Also called: Certified Massage Therapist (CMT), Licensed Massage Practitioner (LMP), Licensed Massage Therapist, Massage Therapist
Produced by CareerOneStop
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Whether a patient calls for a relaxing treat… or help recovering from an injury…. massage therapists provide an important part of their wellness care. While massage is popular now due to the natural health movement and interest in prevention, massage therapy has its roots in ancient health care practices. Massage therapists massage and knead patients’ soft tissues to treat medical conditions, injuries, or to maintain health. Using their knowledge of basic anatomy, they may assess range of motion and tissue condition to determine the best techniques to use. Talking with patients beforehand about their symptoms is as important as maintaining communication throughout the massage and keeping health records afterward. Massage therapists learn particular techniques, like sports massage, reflexology, or deep tissue massage. They may work for themselves, in a rehabilitation practice, a massage clinic, at a spa, or even for a sports team. Massage therapists must typically complete a training program, typically between 500-1000 hours of study, to develop these specialized skills. Most states also have licensure and practice requirements. Becoming a massage therapist can be a first step in a health care career. Many health care providers understand the benefits of massage, and include these services in their treatment plans. Whichever setting these professionals choose, their skills are a welcome addition to their patients’ care.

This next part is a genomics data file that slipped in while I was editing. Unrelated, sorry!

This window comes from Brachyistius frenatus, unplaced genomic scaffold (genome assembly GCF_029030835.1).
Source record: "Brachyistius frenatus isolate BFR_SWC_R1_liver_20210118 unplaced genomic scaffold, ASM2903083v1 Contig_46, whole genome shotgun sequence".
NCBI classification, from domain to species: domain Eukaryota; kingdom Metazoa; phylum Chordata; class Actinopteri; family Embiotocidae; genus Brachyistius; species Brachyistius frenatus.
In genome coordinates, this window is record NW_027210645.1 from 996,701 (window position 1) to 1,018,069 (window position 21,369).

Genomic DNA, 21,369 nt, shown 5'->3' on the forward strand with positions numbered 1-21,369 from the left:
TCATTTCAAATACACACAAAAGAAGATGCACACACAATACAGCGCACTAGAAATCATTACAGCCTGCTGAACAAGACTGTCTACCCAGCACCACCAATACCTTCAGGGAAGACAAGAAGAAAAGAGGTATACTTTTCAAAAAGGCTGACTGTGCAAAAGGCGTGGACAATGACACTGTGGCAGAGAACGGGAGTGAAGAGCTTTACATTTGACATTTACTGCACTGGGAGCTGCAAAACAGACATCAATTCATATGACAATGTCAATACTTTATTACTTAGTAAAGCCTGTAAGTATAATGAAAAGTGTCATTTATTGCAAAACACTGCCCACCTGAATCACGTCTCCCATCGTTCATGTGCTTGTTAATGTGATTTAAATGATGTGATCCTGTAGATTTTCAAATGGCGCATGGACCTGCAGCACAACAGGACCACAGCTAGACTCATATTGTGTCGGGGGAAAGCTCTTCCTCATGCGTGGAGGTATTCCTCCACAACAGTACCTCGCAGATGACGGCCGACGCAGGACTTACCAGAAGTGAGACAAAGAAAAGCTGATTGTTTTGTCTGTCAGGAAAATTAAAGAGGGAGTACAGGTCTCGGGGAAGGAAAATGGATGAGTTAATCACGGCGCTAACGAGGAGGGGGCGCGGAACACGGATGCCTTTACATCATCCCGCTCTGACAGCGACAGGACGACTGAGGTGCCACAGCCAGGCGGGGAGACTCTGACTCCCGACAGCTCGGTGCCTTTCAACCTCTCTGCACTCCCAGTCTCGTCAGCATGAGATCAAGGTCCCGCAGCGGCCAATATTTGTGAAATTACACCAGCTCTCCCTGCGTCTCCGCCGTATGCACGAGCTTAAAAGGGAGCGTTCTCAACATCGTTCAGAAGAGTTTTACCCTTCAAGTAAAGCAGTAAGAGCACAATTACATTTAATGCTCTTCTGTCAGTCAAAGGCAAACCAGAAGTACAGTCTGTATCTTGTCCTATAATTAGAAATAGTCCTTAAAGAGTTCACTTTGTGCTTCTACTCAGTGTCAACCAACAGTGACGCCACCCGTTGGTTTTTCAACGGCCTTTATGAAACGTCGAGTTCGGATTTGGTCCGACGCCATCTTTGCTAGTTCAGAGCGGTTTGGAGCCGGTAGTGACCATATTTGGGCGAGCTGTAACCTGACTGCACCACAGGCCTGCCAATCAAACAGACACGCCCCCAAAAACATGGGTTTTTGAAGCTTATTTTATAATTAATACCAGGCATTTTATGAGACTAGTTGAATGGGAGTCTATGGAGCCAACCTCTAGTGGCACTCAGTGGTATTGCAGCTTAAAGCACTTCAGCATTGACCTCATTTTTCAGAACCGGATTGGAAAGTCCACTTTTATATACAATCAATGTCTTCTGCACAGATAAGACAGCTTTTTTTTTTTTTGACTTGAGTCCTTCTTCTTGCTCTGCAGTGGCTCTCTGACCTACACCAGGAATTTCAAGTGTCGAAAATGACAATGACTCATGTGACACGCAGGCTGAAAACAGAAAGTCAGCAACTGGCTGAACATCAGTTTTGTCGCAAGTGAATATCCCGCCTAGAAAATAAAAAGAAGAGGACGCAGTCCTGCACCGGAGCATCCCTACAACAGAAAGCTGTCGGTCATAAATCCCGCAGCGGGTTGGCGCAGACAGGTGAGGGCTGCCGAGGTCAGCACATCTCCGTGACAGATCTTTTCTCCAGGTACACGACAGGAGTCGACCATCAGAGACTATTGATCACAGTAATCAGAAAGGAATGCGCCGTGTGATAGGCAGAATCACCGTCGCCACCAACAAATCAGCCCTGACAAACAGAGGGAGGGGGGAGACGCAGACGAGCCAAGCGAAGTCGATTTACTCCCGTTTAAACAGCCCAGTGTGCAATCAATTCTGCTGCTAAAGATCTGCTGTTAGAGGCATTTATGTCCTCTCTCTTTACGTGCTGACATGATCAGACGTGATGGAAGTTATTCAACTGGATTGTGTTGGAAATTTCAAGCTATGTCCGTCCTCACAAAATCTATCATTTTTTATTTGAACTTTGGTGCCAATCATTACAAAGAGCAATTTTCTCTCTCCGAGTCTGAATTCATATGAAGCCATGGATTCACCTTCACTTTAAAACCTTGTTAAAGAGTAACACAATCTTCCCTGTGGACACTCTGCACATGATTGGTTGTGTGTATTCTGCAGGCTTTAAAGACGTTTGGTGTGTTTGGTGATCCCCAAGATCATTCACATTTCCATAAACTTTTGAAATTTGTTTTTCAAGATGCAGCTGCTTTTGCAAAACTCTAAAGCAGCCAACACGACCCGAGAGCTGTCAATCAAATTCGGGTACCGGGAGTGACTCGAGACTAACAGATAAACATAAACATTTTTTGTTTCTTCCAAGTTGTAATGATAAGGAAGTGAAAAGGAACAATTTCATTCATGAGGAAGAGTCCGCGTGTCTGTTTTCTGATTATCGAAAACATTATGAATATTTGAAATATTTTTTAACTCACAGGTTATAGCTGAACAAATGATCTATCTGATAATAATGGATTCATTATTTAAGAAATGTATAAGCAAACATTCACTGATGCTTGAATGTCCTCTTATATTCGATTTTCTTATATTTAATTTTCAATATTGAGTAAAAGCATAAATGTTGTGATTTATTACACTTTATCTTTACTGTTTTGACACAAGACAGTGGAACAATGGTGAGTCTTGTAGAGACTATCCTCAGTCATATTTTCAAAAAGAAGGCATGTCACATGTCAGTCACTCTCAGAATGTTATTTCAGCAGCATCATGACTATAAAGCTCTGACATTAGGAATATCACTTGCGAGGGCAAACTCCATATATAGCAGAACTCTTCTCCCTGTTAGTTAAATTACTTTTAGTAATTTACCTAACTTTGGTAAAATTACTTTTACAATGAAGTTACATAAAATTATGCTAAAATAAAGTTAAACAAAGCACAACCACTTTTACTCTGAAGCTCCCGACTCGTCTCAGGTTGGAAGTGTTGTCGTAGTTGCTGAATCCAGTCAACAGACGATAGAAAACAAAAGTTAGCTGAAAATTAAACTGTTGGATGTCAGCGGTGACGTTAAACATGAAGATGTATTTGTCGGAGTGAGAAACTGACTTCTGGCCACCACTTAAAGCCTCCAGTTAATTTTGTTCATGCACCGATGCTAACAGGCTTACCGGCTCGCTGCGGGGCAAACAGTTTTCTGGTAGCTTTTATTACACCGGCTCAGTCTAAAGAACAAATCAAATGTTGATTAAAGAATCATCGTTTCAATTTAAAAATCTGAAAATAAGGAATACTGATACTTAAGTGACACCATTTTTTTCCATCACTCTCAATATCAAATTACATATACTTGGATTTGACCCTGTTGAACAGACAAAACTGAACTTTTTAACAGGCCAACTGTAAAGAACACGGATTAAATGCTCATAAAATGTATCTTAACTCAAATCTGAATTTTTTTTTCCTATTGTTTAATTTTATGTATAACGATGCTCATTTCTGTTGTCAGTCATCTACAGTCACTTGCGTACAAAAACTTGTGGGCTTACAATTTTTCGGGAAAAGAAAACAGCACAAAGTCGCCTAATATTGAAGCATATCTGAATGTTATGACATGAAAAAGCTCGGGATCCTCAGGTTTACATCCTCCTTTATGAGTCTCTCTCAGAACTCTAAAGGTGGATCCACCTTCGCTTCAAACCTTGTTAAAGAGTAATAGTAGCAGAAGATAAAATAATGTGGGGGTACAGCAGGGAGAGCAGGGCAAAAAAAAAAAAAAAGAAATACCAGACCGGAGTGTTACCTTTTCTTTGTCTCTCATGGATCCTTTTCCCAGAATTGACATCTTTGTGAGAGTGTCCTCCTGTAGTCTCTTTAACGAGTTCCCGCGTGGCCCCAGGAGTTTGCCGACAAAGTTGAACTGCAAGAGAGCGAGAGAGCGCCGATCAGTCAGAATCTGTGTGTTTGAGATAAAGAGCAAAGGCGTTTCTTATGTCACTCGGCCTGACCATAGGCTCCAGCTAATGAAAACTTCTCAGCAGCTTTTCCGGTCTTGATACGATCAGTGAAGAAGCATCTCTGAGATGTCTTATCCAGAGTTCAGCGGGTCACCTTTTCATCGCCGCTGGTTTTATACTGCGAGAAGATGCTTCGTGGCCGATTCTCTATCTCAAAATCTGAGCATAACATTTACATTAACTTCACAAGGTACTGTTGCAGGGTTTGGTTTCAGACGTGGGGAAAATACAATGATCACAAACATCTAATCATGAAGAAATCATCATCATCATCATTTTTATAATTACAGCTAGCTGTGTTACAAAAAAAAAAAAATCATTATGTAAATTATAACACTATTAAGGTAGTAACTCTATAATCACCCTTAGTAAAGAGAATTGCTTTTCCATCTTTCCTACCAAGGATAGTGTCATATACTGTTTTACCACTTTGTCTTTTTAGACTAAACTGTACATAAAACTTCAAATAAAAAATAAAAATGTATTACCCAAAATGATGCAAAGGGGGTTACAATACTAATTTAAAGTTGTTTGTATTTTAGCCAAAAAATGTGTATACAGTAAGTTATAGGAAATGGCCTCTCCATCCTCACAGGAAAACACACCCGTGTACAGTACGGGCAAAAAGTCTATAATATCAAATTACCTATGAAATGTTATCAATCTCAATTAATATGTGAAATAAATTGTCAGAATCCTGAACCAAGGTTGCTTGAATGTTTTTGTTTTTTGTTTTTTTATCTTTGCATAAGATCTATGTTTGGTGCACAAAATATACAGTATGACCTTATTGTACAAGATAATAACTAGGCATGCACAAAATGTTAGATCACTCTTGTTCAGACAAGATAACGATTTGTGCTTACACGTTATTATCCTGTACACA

What they do:Perform therapeutic massages of soft tissues and joints. May assist in the assessment of range of motion and muscle strength, or propose client therapy plans.
On the job, you would:
- Massage and knead muscles and soft tissues of the body to provide treatment for medical conditions, injuries, or wellness maintenance.
- Confer with clients about their medical histories and problems with stress or pain to determine how massage will be most helpful.
- Apply finger and hand pressure to specific points of the body.
- customer service
Arts and Humanities
- English language
Math and Science
- listening to others, not interrupting, and asking good questions
- talking to others
- noticing a problem and figuring out the best way to solve it
- listen and understand what people say
- communicate by speaking
Hand and Finger Use
- hold or move items with your hands
- keep your arm or hand steady
- exercise for a long time without getting out of breath
- exercise for a long time without your muscles getting tired
People interested in this work like activities that include helping people, teaching, and talking.
They do well at jobs that need:
- Concern for Others
- Self Control
- Attention to Detail
You might use software like this on the job:
- ICS Software SammyUSA
- Land Software Customer Pro-File
Word processing software
- Microsoft Word